3 lessons a GOAT shows us on how to serve up a big change
I have a confession to make. Tennis has never been my game. I’m more of a badminton gal. (After all, my best friend in high school, Sherry, and I were the badminton champions of our high school gym class!) Tennis is hard hitting, intense, and fast paced. To be great at it, you must not just love it. You must be committed to it. To be the greatest of all time (the GOAT), such as Serena Williams, you merge yourself and the game into one. You own it, and it owns you.
Serena served up the news this past week that she was drawing a close to her tennis career. In some regards, her plan to retire from tennis is not entirely shocking. She has spent her life on the court. At age 40, she’s a 23-time Grand Slam champion, 10 of which have been won in the last decade. All GOATs must move on at some point, right?
As I read the news, I was impressed with how she shared what she was going through preparing for this momentous shift:
“I feel a great deal of pain. It’s the hardest thing that I could ever imagine. I hate it. I hate that I have to be at this crossroads,” she wrote. “I keep saying to myself, I wish it could be easy for me, but it’s not. I’m torn: I don’t want it to be over, but at the same time I’m ready for what’s next.”
This is the essence of preparing for all great transitions in our life, such as leaving the family business and turning the reins — or in Serena’s case, the reign — on to someone else.
There are several lessons we mortals can take into our own transitions, particularly when exiting our business or career. GOATS aren’t the only ones walking among us who blur the lines between owning our job and the job owning us, becoming our identity. Three key lessons stick out for me, including:
Eyes forward: To move forward, you must look forward. Eyes ahead to see where the next ball is coming from so you can connect with it and make your next play.
Too often, people kick the can down the road. We daydream about the day when we don’t have to do “this” anymore. Yet we don’t have a plan for what replaces it. In the void, we look in the rear-view mirror or back at the ball that just flew by. We stagnate.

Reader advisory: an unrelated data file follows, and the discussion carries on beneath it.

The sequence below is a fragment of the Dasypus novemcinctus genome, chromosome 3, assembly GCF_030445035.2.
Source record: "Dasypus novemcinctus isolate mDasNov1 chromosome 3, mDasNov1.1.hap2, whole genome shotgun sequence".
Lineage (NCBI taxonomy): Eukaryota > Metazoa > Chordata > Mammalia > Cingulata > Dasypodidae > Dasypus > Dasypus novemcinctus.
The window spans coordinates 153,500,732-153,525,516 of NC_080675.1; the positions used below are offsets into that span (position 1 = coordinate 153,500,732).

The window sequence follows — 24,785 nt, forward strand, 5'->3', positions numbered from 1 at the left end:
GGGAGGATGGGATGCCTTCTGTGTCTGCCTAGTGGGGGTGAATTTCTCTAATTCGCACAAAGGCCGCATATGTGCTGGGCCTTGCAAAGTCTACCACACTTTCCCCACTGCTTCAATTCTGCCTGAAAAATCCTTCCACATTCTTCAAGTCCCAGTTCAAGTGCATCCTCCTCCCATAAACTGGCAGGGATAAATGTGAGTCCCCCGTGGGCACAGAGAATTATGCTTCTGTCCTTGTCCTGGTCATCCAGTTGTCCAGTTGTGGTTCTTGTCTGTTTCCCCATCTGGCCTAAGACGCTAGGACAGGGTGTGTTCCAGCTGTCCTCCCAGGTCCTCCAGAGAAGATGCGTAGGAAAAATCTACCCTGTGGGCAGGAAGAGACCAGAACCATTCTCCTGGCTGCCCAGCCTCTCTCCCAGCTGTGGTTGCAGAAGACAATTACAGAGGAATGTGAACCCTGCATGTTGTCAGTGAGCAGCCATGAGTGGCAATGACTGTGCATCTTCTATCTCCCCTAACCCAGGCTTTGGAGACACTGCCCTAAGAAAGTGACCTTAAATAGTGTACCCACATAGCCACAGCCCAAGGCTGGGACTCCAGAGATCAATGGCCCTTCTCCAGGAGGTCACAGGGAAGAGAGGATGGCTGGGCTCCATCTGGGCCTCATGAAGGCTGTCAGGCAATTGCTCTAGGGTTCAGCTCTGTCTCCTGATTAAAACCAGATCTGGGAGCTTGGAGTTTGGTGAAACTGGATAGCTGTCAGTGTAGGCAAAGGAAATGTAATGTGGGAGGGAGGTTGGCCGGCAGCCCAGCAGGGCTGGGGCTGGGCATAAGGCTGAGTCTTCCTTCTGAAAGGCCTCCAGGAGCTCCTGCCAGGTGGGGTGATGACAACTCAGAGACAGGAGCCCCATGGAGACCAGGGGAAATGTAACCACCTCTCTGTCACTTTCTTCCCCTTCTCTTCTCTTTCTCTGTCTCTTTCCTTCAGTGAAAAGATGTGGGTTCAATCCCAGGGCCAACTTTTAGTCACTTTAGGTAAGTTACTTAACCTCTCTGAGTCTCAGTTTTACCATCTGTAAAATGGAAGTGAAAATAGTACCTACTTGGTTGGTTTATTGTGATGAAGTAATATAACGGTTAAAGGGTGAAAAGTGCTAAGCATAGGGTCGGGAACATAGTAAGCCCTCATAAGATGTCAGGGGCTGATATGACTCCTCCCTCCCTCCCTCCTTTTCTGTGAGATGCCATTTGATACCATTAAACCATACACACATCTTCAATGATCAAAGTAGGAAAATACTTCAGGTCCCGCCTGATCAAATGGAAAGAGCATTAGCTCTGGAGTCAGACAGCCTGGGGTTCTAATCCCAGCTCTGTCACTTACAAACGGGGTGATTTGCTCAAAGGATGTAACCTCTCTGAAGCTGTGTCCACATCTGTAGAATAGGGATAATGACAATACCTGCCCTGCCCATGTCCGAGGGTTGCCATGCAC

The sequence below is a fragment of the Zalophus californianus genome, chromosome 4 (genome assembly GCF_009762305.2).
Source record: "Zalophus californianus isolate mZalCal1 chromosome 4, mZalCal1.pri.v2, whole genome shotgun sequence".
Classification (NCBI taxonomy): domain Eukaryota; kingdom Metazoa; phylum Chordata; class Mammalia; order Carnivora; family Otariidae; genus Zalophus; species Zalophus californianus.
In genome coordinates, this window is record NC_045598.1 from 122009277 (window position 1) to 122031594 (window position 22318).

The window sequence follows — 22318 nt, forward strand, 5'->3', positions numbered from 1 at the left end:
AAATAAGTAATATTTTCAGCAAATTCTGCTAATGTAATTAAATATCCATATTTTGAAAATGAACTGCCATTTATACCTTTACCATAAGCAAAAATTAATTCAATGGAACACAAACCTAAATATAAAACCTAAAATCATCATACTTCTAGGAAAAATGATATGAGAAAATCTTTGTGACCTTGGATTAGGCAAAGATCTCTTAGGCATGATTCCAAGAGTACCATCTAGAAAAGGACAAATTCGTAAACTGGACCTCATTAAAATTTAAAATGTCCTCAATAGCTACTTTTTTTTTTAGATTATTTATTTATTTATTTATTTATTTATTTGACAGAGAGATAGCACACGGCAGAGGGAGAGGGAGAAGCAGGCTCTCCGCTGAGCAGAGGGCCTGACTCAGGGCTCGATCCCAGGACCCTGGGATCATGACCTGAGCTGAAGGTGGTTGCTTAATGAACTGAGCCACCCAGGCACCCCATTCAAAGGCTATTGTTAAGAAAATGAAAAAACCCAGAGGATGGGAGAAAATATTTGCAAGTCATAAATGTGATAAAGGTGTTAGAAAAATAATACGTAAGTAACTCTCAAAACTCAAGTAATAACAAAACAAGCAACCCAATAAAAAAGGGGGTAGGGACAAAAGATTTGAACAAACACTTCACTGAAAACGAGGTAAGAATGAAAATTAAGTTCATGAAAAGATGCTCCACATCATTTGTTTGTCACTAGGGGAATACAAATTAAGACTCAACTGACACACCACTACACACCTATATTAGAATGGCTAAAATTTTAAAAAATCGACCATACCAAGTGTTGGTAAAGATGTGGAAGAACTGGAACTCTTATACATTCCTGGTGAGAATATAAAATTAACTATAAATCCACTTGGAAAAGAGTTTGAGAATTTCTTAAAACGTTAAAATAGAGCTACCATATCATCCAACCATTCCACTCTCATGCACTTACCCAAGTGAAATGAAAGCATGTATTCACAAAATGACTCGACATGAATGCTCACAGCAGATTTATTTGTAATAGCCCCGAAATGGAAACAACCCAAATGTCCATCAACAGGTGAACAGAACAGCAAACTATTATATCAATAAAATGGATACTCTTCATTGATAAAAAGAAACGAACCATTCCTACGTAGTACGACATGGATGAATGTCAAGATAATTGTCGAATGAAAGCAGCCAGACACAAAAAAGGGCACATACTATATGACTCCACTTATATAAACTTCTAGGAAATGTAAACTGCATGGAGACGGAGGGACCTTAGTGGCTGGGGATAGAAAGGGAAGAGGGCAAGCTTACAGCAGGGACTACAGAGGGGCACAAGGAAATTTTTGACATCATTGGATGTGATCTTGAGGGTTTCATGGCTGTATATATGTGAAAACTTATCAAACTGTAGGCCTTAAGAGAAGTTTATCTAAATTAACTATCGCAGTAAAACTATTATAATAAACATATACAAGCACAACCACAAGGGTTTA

Not the GOAT. She is moving forward.
Serena has dedicated time and energy to see her life outside of her core passion and business of tennis. She has her family and wishes to add another child to it. She has launched and developed other business interests.
We can also do the work to ensure we’re looking toward where we’re going. Watch the for the next ball served up to you. Take your shot.
Authentic expectations: Being the GOAT is much like being a business owner or leader. People expect that you have the answers, are solid as a rock, and can kick tail and name names, Serena-style. In short, it’s a lonely place to be. You’re viewed as the leader and champion, not the human.
Serena, in admitting the pain of preparing for this transition, shares her feelings as well as her authentic, true expectations. It’s going to be hard. Goodbyes are hard, for everyone.
The more authentically we share this reality — that the time is coming and it’s going to be hard — with those around us, the more normal it becomes. The transition feels more natural and we’re in control. The process and emotions are more human than transactional.
The raw honesty of the situation offers genuine connection. When under a spotlight, whether a GOAT, owner, or leader, everyone knows your approximate age and stage. As the leader ages, questions and uncertainty creep into people’s minds. What happens if …? Uncertainty left unchecked leads to team members making decisions based upon their own scary monsters. By sharing your thoughts and plans, the mind calms, even though it means change.
There’s time to plan, prepare, and talk through how to stage a smoother transition.
There’s a more satisfying outcome for everyone.
There’s a plan: Serena has a plan. She undoubtedly knows what she wants to accomplish before she walks off her last court as a professional player. She likely knows which tournament may be her last. She’s thought through her contingencies. And the day after the last game, she knows what goal she is going to tackle next. She has her retirement and exit plan mapped out.
This plan came together because she did the work to:
- Clarify and reaffirm what is important to her in her life. She’s updated her goals, recognizing that closing the door on tennis opens new doors to accomplish other things important to her in her life. She’s prepared to exit stage right.
- Understand the value of her assets and which ones will bring her the greatest return (financial as well as intangible and personal).
- Be willing to let go of her biggest asset when it no longer meets her goals.
- Collaborate with her advisor team to execute a personal financial plan that supports the goals she has for her family and other interests.
- Build the bridges to her post-tennis endeavors well in advance of her actual retirement from the game.
- Have a documented plan to share with those she cares about.
This approach allows you to prepare and be better able to exit on your own terms. Chances are Serena put her plans in place a while ago, which provided her a safety net should injuries or other unforeseen circumstances forced her into retirement before she was ready. She rallied, making her plans and protecting her game, as any GOAT would do.
Whether your game is tennis or badminton, business owner or career professional, we all face transitions in our lives. What are you doing today to prepare for your next adventure and move on like a GOAT?
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